£30,000 costs faced by farmer cleared of shooting man branded 'ridiculous'

£30,000 costs faced by farmer cleared of shooting man branded 'ridiculous'
Kenneth Hugill.

The Government has been challenged over the case of an 83-year-old farmer facing a £30,000 legal bill after being cleared of shooting a suspected thief on his land.

Peers at Westminster heard the situation was "ridiculous" and would deter innocent people defending themselves.

The criticism of the system, described as "straight out of Alice in Wonderland", came after Kenneth Hugill was recently found not guilty of grievous bodily harm at Hull Crown Court.

Mr Hugill shot Richard Stables in the foot when he fired his shotgun in the dark towards a car he believed was going to run him over on his isolated farm in Wilberfoss, East Yorkshire.

He walked free from court last week but his son David revealed the family had been left with legal costs of at least £30,000.

A fundraising page has now been set up to help pay the bill.

Mr Hugill's case was raised at Westminster by Tory peer Lord Kirkhope of Harrogate, who said despite being acquitted, the pensioner was unable to claim his reasonable defence costs.

Lord Kirkhope said: "How can we reconcile the presumption of innocence and an acquittal with the fact that claiming legal costs incurred to maintain innocence is no longer normally possible."

He asked for the case to be considered as part of a current review of the rules.

He said: "Bearing in mind that the present situation is not only a deterrent to innocent parties defending themselves, but it's also a positive encouragement to sloppy preparation and decision-taking by the prosecuting authorities."

Responding for the Government, Lord Keen of Elie said Mr Hugill had been eligible for legal aid, but declined it.

The Tory frontbencher said: "Had he accepted the offer of legal aid, he would have been required to make a relatively modest contribution. He would have been able to recover that contribution upon being acquitted.

"However, the individual in question decided not to accept the offer of legal aid and instead instructed lawyers privately.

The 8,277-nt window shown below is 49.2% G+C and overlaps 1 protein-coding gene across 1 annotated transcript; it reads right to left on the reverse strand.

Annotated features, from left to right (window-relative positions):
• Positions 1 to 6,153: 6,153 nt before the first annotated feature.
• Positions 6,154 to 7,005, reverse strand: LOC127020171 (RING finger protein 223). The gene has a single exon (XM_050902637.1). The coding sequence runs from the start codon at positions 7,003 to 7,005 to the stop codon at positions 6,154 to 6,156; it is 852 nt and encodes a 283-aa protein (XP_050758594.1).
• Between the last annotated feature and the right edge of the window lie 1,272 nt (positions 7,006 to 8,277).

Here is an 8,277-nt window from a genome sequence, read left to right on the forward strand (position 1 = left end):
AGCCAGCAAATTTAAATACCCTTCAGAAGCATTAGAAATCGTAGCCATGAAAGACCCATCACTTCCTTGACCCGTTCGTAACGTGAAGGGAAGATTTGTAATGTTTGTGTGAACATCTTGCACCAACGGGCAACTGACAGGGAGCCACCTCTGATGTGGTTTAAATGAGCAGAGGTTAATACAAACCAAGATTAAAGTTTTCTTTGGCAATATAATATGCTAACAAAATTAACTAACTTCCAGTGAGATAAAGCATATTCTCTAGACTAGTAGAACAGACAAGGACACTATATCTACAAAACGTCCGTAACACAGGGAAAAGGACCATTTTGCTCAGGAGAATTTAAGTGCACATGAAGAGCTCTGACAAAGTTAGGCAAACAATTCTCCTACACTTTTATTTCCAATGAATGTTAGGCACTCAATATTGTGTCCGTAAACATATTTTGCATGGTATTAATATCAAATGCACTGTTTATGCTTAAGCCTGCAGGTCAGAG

"In those circumstances, he was not eligible for recovery of costs."

However, he said all the issues raised would be looked at by the review, due to be completed by April next year.

Liberal Democrat peer Lord Marks of Henley-on-Thames said the regulations covering the claiming of costs were "straight out of Alice in Wonderland".

He said: "If you are financially ineligible for legal aid, you must nevertheless apply for legal aid in order to get a determination that you are not eligible for it. Only then can you get your costs if you are acquitted and then only at legal aid rates."

Lord Marks added: "Will he assure us that there will be changes in this absurd regime under the review?"

Lord Keen said: "Clearly it is not possible to determine your eligibility for legal aid unless you apply for it.

"It is a relatively straightforward scheme."

Lord Deben, the Tory former Cabinet minister John Gummer, branded the situation faced by Mr Hugill as "ridiculous".

He said: "The reason it's ridiculous is because it is very hard to explain to people who have been prosecuted and who turn out to be entirely innocent ... that they can't claim their costs.

"If people are innocent until proved guilty, not being being able to claim your costs against people who have inconvenienced you ... doesn't sound to ordinary people like justice."

Lord Keen said: "The individual in question was offered legal aid, having been eligible for legal aid, and had he accepted that offer, he would have recovered his costs."

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